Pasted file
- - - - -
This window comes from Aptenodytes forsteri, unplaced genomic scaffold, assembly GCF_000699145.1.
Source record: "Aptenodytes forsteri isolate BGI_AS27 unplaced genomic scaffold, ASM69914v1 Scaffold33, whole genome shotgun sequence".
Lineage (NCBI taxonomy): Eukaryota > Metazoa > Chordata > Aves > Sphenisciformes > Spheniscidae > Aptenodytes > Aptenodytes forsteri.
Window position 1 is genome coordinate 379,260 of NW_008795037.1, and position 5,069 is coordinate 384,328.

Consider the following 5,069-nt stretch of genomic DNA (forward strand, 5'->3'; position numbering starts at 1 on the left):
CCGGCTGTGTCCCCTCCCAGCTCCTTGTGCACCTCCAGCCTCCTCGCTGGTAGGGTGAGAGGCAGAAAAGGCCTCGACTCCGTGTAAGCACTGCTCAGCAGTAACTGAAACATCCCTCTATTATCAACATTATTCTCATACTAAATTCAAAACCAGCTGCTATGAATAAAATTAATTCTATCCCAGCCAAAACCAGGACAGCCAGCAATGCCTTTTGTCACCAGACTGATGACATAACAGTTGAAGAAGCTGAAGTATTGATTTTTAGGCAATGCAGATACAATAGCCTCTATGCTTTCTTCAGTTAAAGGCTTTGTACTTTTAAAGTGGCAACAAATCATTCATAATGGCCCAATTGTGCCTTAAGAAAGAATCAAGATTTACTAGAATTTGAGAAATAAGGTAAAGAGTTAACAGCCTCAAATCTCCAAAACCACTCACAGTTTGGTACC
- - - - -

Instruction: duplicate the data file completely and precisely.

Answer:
This window comes from Aptenodytes forsteri, unplaced genomic scaffold, assembly GCF_000699145.1.
Source record: "Aptenodytes forsteri isolate BGI_AS27 unplaced genomic scaffold, ASM69914v1 Scaffold33, whole genome shotgun sequence".
Lineage (NCBI taxonomy): Eukaryota > Metazoa > Chordata > Aves > Sphenisciformes > Spheniscidae > Aptenodytes > Aptenodytes forsteri.
Window position 1 is genome coordinate 379,260 of NW_008795037.1, and position 5,069 is coordinate 384,328.

Consider the following 5,069-nt stretch of genomic DNA (forward strand, 5'->3'; position numbering starts at 1 on the left):
CCGGCTGTGTCCCCTCCCAGCTCCTTGTGCACCTCCAGCCTCCTCGCTGGTAGGGTGAGAGGCAGAAAAGGCCTCGACTCCGTGTAAGCACTGCTCAGCAGTAACTGAAACATCCCTCTATTATCAACATTATTCTCATACTAAATTCAAAACCAGCTGCTATGAATAAAATTAATTCTATCCCAGCCAAAACCAGGACAGCCAGCAATGCCTTTTGTCACCAGACTGATGACATAACAGTTGAAGAAGCTGAAGTATTGATTTTTAGGCAATGCAGATACAATAGCCTCTATGCTTTCTTCAGTTAAAGGCTTTGTACTTTTAAAGTGGCAACAAATCATTCATAATGGCCCAATTGTGCCTTAAGAAAGAATCAAGATTTACTAGAATTTGAGAAATAAGGTAAAGAGTTAACAGCCTCAAATCTCCAAAACCACTCACAGTTTGGTACC